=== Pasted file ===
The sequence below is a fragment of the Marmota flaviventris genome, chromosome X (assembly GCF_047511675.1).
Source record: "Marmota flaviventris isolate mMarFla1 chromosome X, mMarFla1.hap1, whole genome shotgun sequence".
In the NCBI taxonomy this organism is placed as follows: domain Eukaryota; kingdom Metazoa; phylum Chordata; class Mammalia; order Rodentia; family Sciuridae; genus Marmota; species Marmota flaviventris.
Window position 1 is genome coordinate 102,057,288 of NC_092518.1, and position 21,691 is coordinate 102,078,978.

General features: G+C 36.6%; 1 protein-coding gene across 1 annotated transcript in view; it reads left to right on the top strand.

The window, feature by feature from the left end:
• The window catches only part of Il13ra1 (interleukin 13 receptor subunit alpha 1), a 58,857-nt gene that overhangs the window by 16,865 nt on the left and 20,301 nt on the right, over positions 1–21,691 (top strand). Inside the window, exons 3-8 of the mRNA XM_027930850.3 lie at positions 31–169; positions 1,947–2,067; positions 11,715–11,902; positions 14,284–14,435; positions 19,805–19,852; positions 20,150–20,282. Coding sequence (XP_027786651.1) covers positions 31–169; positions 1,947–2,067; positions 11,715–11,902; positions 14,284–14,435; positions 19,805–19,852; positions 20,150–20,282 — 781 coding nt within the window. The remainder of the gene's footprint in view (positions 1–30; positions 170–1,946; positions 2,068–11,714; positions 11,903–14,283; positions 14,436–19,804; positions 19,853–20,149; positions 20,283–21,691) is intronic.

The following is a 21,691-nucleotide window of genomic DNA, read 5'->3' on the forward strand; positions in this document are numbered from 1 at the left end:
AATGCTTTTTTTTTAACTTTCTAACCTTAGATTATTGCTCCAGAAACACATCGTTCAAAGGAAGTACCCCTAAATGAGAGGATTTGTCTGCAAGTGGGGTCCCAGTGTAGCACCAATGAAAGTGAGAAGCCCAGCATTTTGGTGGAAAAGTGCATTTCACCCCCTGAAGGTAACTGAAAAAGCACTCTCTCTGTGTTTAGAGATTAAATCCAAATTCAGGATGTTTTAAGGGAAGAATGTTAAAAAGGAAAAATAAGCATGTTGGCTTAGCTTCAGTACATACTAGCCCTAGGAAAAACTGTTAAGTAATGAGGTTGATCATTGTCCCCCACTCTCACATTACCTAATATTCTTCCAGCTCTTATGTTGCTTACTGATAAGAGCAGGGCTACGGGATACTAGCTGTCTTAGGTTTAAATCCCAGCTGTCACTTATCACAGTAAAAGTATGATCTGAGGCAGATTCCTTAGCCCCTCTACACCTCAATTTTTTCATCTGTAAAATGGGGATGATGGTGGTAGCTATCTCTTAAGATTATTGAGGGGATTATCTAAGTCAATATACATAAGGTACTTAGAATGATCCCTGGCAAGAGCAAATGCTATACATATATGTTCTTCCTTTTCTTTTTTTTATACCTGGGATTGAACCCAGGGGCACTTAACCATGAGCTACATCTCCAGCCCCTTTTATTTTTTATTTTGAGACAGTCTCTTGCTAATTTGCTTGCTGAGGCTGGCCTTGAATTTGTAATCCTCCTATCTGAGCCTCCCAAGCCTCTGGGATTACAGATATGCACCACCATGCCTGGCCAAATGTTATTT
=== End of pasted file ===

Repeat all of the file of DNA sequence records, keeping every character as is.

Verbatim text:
The sequence below is a fragment of the Marmota flaviventris genome, chromosome X (assembly GCF_047511675.1).
Source record: "Marmota flaviventris isolate mMarFla1 chromosome X, mMarFla1.hap1, whole genome shotgun sequence".
In the NCBI taxonomy this organism is placed as follows: domain Eukaryota; kingdom Metazoa; phylum Chordata; class Mammalia; order Rodentia; family Sciuridae; genus Marmota; species Marmota flaviventris.
Window position 1 is genome coordinate 102,057,288 of NC_092518.1, and position 21,691 is coordinate 102,078,978.

General features: G+C 36.6%; 1 protein-coding gene across 1 annotated transcript in view; it reads left to right on the top strand.

The window, feature by feature from the left end:
• The window catches only part of Il13ra1 (interleukin 13 receptor subunit alpha 1), a 58,857-nt gene that overhangs the window by 16,865 nt on the left and 20,301 nt on the right, over positions 1–21,691 (top strand). Inside the window, exons 3-8 of the mRNA XM_027930850.3 lie at positions 31–169; positions 1,947–2,067; positions 11,715–11,902; positions 14,284–14,435; positions 19,805–19,852; positions 20,150–20,282. Coding sequence (XP_027786651.1) covers positions 31–169; positions 1,947–2,067; positions 11,715–11,902; positions 14,284–14,435; positions 19,805–19,852; positions 20,150–20,282 — 781 coding nt within the window. The remainder of the gene's footprint in view (positions 1–30; positions 170–1,946; positions 2,068–11,714; positions 11,903–14,283; positions 14,436–19,804; positions 19,853–20,149; positions 20,283–21,691) is intronic.

The following is a 21,691-nucleotide window of genomic DNA, read 5'->3' on the forward strand; positions in this document are numbered from 1 at the left end:
AATGCTTTTTTTTTAACTTTCTAACCTTAGATTATTGCTCCAGAAACACATCGTTCAAAGGAAGTACCCCTAAATGAGAGGATTTGTCTGCAAGTGGGGTCCCAGTGTAGCACCAATGAAAGTGAGAAGCCCAGCATTTTGGTGGAAAAGTGCATTTCACCCCCTGAAGGTAACTGAAAAAGCACTCTCTCTGTGTTTAGAGATTAAATCCAAATTCAGGATGTTTTAAGGGAAGAATGTTAAAAAGGAAAAATAAGCATGTTGGCTTAGCTTCAGTACATACTAGCCCTAGGAAAAACTGTTAAGTAATGAGGTTGATCATTGTCCCCCACTCTCACATTACCTAATATTCTTCCAGCTCTTATGTTGCTTACTGATAAGAGCAGGGCTACGGGATACTAGCTGTCTTAGGTTTAAATCCCAGCTGTCACTTATCACAGTAAAAGTATGATCTGAGGCAGATTCCTTAGCCCCTCTACACCTCAATTTTTTCATCTGTAAAATGGGGATGATGGTGGTAGCTATCTCTTAAGATTATTGAGGGGATTATCTAAGTCAATATACATAAGGTACTTAGAATGATCCCTGGCAAGAGCAAATGCTATACATATATGTTCTTCCTTTTCTTTTTTTTATACCTGGGATTGAACCCAGGGGCACTTAACCATGAGCTACATCTCCAGCCCCTTTTATTTTTTATTTTGAGACAGTCTCTTGCTAATTTGCTTGCTGAGGCTGGCCTTGAATTTGTAATCCTCCTATCTGAGCCTCCCAAGCCTCTGGGATTACAGATATGCACCACCATGCCTGGCCAAATGTTATTT